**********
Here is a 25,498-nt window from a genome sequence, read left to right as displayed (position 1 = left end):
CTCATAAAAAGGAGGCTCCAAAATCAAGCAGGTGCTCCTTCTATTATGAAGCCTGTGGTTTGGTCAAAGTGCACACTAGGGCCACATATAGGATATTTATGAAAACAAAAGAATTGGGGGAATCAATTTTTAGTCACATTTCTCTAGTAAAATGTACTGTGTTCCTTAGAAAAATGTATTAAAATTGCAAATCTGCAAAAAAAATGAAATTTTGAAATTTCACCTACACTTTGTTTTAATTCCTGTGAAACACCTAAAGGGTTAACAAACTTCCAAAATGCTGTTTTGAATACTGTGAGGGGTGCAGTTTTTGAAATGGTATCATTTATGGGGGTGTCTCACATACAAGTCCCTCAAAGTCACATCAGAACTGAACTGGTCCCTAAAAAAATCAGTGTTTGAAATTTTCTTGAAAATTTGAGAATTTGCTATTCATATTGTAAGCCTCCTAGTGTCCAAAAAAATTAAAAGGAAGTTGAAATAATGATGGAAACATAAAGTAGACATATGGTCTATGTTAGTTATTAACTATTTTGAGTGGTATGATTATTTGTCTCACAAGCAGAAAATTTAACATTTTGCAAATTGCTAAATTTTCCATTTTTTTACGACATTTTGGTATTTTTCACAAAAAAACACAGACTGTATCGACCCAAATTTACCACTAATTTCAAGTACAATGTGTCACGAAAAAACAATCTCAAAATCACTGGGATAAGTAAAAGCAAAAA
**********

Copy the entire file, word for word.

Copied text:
Here is a 25,498-nt window from a genome sequence, read left to right as displayed (position 1 = left end):
CTCATAAAAAGGAGGCTCCAAAATCAAGCAGGTGCTCCTTCTATTATGAAGCCTGTGGTTTGGTCAAAGTGCACACTAGGGCCACATATAGGATATTTATGAAAACAAAAGAATTGGGGGAATCAATTTTTAGTCACATTTCTCTAGTAAAATGTACTGTGTTCCTTAGAAAAATGTATTAAAATTGCAAATCTGCAAAAAAAATGAAATTTTGAAATTTCACCTACACTTTGTTTTAATTCCTGTGAAACACCTAAAGGGTTAACAAACTTCCAAAATGCTGTTTTGAATACTGTGAGGGGTGCAGTTTTTGAAATGGTATCATTTATGGGGGTGTCTCACATACAAGTCCCTCAAAGTCACATCAGAACTGAACTGGTCCCTAAAAAAATCAGTGTTTGAAATTTTCTTGAAAATTTGAGAATTTGCTATTCATATTGTAAGCCTCCTAGTGTCCAAAAAAATTAAAAGGAAGTTGAAATAATGATGGAAACATAAAGTAGACATATGGTCTATGTTAGTTATTAACTATTTTGAGTGGTATGATTATTTGTCTCACAAGCAGAAAATTTAACATTTTGCAAATTGCTAAATTTTCCATTTTTTTACGACATTTTGGTATTTTTCACAAAAAAACACAGACTGTATCGACCCAAATTTACCACTAATTTCAAGTACAATGTGTCACGAAAAAACAATCTCAAAATCACTGGGATAAGTAAAAGCAAAAA